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Module XAE-3037:
Substance Abuse in Families

Module Facts

Run by School of Education and Human Development

20 Credits or 10 ECTS Credits

Semester 1

Organiser: Dr Nia Young

Overall aims and purpose

Estimates suggest that more than 30% of children and young people live in a family affected by substance misuse or abuse. As a result, most people who work with children and young people are likely to have to deal with this issue at some time. This module aims to prepare students to work with and for children and young people who are experiencing difficulties related to drug use. Whether the issue is the health of a binge-drinking mother, caring for a heroin-dependent father or navigating the social pressures to use substances themselves, this module considers the impact on the child. The opinions and experiences of children and young people are explored and the module will allow students to understand how addiction happens and how it can shape a child's development and experience. We'll consider how legal and illegal drugs are presented to children in the media and through society, looking at popular music and children's television. The module will also look at the stigma surrounding substance abuse within the family and give students an opportunity to reflect on and develop their own position concerning this which will give a solid foundation for their approach to working with families in the future.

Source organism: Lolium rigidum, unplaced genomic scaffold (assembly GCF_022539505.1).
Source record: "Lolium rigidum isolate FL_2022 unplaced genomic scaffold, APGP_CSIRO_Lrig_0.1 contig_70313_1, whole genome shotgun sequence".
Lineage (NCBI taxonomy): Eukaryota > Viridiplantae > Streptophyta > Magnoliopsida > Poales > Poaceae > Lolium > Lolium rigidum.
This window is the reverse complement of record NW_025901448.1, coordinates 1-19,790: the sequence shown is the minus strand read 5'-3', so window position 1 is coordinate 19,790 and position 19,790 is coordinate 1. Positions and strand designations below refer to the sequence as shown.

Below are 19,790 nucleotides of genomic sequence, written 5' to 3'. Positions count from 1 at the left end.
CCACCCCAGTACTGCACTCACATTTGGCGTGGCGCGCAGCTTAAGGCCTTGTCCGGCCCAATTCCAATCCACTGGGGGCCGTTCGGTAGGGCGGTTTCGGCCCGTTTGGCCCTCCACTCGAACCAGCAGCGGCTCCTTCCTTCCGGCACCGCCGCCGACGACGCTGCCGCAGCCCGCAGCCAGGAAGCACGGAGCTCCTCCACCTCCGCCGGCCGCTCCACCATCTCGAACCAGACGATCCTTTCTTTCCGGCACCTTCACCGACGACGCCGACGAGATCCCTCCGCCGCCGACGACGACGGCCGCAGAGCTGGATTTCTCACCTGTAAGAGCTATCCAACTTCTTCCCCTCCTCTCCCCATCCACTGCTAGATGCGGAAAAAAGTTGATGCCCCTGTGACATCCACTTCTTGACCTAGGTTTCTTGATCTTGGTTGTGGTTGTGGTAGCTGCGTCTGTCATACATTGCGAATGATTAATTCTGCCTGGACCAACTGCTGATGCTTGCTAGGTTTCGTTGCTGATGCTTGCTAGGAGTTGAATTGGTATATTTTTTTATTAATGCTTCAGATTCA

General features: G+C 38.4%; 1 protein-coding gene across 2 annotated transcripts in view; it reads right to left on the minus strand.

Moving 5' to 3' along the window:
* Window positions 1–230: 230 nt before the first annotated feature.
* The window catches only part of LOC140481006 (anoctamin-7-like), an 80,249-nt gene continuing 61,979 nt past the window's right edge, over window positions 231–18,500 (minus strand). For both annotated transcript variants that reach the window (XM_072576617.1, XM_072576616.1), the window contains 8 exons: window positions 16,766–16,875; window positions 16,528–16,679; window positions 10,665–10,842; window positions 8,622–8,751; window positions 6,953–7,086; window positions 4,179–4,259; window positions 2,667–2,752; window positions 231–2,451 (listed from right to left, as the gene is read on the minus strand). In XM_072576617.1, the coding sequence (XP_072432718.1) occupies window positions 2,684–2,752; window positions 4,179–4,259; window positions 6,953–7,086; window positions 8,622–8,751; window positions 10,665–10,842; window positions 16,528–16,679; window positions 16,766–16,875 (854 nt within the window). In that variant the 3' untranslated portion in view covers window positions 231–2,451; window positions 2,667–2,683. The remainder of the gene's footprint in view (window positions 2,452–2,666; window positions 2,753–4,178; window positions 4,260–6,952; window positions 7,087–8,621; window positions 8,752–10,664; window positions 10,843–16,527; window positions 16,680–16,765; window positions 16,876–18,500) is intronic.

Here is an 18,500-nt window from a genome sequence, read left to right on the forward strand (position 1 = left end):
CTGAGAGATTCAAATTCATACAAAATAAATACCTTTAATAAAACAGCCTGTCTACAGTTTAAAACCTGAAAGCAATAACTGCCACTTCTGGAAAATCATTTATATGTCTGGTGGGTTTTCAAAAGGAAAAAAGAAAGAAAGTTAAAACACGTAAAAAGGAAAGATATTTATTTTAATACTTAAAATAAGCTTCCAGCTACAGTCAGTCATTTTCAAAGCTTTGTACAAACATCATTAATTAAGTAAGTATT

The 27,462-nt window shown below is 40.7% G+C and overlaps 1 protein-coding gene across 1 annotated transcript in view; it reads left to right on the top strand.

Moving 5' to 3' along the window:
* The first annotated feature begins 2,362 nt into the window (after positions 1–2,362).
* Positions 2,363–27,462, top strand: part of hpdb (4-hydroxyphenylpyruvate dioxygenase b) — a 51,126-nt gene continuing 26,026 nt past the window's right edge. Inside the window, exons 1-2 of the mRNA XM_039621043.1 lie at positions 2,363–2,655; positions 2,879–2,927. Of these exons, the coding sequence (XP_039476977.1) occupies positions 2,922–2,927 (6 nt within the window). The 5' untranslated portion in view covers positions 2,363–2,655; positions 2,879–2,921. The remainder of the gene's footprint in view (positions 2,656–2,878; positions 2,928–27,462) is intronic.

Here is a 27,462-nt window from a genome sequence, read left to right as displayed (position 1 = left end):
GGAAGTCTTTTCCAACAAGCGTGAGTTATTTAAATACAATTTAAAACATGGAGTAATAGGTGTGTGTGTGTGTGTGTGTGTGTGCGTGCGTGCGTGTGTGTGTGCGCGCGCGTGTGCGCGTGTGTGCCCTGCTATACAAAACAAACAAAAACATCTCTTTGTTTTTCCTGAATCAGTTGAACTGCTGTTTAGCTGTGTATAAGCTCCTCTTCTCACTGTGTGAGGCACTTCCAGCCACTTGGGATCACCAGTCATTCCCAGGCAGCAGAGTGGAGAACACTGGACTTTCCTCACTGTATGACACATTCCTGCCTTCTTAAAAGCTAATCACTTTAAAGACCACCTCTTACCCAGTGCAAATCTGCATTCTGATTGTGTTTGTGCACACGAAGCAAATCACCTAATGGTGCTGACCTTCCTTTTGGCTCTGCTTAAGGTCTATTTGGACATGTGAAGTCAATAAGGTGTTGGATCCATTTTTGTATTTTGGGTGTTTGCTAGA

Course content

This module will primarily analyse the psycho-sociological aspects of substance dependence in the family context to provide a thorough examination of:

  • Why people abuse substances
  • Pregnancy & smoking, drinking and drug use
  • What happens to children when parents take drugs
  • Drinking and the care system
  • Young carers and substance dependent parents
  • Living with addicted siblings
  • Children who abuse substances
  • Drugs, the law and society
  • Drugs and fame.

Assessment Criteria

threshold

A satisfactory understanding of current theories of addiction, including an ability to critically discuss the short and long-term outcomes for children living with substance abuse; a basic awareness of the legal and social consequences of substance abuse and of the professionals and strategies used to help children living with substance abuse.

good

A good understanding of current theories of addiction, including an ability to critically discuss the short and long-term outcomes for children living with substance abuse; a sound awareness of the legal and social consequences of substance abuse and of the professionals and strategies used to help children living woth substance abuse.

excellent

A comprehensive understanding of current theories of addiction, including an ability to critically discuss the short and long-term outcomes for children living with substance abuse; a thorough awareness of the legal and social consequences of substance abuse and of the professionals and strategies used to help children living with substance abuse.

Learning outcomes

  1. Demonstrate a critical understanding of current theories concerning addiction to a variety of substances and how these apply to children and young people.

  2. Critically understand the impact of parental addiction and substance misuse on the physical and emotional health of children and their relationship with their parents.

  3. Understand the research based, likely, long term outcomes for children of addicted parents and critically evaluate the provisions made to help children and young people whose parents misuse substances.

  4. Demonstrate a critical understanding of the wider implications of substance misuse for children and people, including social attitudes, legal aspects, family dynamics and peer inflences.

  5. Identify the agencies and professionals that can work with and help identify the needs of children who are themselves or whose parents are misusing substances.

  6. Reflect critically on their own learning experiences and their relationship to their own ideas and opionions about children and substance misuse.